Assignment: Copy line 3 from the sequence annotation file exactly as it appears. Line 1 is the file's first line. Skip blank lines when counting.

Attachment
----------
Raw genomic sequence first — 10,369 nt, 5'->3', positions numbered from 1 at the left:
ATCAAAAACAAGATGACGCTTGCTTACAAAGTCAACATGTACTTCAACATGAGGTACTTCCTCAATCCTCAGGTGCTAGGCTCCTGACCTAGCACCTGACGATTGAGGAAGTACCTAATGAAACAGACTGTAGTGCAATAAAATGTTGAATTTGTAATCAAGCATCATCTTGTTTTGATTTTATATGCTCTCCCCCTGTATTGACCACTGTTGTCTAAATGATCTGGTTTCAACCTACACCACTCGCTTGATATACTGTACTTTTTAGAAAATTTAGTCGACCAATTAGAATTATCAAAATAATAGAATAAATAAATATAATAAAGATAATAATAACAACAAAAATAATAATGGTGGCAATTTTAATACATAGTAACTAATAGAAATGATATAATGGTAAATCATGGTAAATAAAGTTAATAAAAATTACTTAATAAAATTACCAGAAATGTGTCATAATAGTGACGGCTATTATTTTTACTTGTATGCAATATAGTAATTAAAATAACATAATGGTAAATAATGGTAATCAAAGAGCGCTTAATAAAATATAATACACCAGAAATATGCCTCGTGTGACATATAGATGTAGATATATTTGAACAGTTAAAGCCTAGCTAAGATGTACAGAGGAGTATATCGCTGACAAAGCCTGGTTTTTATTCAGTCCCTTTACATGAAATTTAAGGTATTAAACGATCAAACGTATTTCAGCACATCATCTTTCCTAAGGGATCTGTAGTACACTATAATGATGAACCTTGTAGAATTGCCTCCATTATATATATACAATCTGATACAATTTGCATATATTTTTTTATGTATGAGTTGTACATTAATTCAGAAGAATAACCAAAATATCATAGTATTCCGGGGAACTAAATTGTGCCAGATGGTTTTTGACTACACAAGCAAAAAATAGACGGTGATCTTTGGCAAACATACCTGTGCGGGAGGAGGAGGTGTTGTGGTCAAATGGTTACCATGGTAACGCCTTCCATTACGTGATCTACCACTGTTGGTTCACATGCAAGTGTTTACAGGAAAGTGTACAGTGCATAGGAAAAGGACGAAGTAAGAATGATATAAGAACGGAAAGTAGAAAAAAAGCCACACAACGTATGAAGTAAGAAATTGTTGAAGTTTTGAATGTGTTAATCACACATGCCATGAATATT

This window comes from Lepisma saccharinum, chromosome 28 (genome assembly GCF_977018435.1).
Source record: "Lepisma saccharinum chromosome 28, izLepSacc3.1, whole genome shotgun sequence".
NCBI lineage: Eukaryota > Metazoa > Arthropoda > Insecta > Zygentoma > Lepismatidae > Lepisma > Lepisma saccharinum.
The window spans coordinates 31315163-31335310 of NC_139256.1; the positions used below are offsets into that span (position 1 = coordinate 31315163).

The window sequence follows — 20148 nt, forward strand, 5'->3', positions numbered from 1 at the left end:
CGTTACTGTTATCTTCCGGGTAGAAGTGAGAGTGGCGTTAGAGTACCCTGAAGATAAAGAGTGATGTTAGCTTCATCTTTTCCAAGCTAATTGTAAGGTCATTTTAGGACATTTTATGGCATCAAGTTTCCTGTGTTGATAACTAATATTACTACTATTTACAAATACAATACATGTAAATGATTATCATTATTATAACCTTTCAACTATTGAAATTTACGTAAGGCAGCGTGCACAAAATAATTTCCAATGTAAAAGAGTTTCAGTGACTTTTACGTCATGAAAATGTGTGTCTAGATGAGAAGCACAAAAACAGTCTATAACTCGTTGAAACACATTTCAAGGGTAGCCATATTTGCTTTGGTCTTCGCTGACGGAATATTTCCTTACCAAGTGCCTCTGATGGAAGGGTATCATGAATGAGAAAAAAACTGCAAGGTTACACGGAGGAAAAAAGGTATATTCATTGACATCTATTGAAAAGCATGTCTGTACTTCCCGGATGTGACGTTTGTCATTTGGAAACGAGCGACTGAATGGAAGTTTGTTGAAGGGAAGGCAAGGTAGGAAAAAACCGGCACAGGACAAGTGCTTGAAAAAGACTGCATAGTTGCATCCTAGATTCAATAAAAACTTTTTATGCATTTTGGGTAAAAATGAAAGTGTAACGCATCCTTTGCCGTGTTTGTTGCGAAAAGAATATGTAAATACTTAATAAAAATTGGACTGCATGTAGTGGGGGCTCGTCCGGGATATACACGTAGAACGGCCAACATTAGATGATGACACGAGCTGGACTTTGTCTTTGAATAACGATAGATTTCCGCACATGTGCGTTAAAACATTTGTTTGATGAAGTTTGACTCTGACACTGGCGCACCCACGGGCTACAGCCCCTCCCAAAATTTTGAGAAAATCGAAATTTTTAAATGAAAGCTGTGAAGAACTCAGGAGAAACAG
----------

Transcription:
This window comes from Lepisma saccharinum, chromosome 28 (genome assembly GCF_977018435.1).